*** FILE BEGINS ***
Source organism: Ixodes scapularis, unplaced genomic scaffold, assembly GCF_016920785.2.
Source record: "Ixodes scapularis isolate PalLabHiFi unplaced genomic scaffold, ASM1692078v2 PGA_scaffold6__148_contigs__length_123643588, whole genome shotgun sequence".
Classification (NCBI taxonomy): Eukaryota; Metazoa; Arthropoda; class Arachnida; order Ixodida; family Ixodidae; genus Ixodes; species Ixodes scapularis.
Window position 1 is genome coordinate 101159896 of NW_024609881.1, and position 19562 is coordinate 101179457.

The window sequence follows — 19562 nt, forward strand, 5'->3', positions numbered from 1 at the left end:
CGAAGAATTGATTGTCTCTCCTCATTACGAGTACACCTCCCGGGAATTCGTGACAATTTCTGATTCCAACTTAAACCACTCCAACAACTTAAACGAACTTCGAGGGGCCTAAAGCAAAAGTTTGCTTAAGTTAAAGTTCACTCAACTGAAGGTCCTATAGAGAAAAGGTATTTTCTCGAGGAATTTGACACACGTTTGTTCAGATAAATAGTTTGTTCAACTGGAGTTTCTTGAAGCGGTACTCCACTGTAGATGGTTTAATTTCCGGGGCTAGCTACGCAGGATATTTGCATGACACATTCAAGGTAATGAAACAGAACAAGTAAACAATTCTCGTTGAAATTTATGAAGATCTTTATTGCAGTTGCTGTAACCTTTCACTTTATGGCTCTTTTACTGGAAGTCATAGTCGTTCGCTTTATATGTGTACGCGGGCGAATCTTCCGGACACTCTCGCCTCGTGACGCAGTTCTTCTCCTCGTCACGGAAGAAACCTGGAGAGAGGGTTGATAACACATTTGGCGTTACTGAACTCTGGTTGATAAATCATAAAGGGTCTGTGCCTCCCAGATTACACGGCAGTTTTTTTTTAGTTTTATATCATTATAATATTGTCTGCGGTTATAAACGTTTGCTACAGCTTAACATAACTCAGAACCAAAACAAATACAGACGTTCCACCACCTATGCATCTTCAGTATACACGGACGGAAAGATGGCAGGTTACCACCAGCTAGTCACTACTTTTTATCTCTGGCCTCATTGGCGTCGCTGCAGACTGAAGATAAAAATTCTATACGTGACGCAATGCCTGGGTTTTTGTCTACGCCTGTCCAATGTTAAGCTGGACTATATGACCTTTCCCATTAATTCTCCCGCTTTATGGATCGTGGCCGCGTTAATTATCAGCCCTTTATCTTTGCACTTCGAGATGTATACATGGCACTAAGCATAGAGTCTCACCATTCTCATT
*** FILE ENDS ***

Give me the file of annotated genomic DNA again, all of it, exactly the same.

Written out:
Source organism: Ixodes scapularis, unplaced genomic scaffold, assembly GCF_016920785.2.
Source record: "Ixodes scapularis isolate PalLabHiFi unplaced genomic scaffold, ASM1692078v2 PGA_scaffold6__148_contigs__length_123643588, whole genome shotgun sequence".
Classification (NCBI taxonomy): Eukaryota; Metazoa; Arthropoda; class Arachnida; order Ixodida; family Ixodidae; genus Ixodes; species Ixodes scapularis.
Window position 1 is genome coordinate 101159896 of NW_024609881.1, and position 19562 is coordinate 101179457.

The window sequence follows — 19562 nt, forward strand, 5'->3', positions numbered from 1 at the left end:
CGAAGAATTGATTGTCTCTCCTCATTACGAGTACACCTCCCGGGAATTCGTGACAATTTCTGATTCCAACTTAAACCACTCCAACAACTTAAACGAACTTCGAGGGGCCTAAAGCAAAAGTTTGCTTAAGTTAAAGTTCACTCAACTGAAGGTCCTATAGAGAAAAGGTATTTTCTCGAGGAATTTGACACACGTTTGTTCAGATAAATAGTTTGTTCAACTGGAGTTTCTTGAAGCGGTACTCCACTGTAGATGGTTTAATTTCCGGGGCTAGCTACGCAGGATATTTGCATGACACATTCAAGGTAATGAAACAGAACAAGTAAACAATTCTCGTTGAAATTTATGAAGATCTTTATTGCAGTTGCTGTAACCTTTCACTTTATGGCTCTTTTACTGGAAGTCATAGTCGTTCGCTTTATATGTGTACGCGGGCGAATCTTCCGGACACTCTCGCCTCGTGACGCAGTTCTTCTCCTCGTCACGGAAGAAACCTGGAGAGAGGGTTGATAACACATTTGGCGTTACTGAACTCTGGTTGATAAATCATAAAGGGTCTGTGCCTCCCAGATTACACGGCAGTTTTTTTTTAGTTTTATATCATTATAATATTGTCTGCGGTTATAAACGTTTGCTACAGCTTAACATAACTCAGAACCAAAACAAATACAGACGTTCCACCACCTATGCATCTTCAGTATACACGGACGGAAAGATGGCAGGTTACCACCAGCTAGTCACTACTTTTTATCTCTGGCCTCATTGGCGTCGCTGCAGACTGAAGATAAAAATTCTATACGTGACGCAATGCCTGGGTTTTTGTCTACGCCTGTCCAATGTTAAGCTGGACTATATGACCTTTCCCATTAATTCTCCCGCTTTATGGATCGTGGCCGCGTTAATTATCAGCCCTTTATCTTTGCACTTCGAGATGTATACATGGCACTAAGCATAGAGTCTCACCATTCTCATT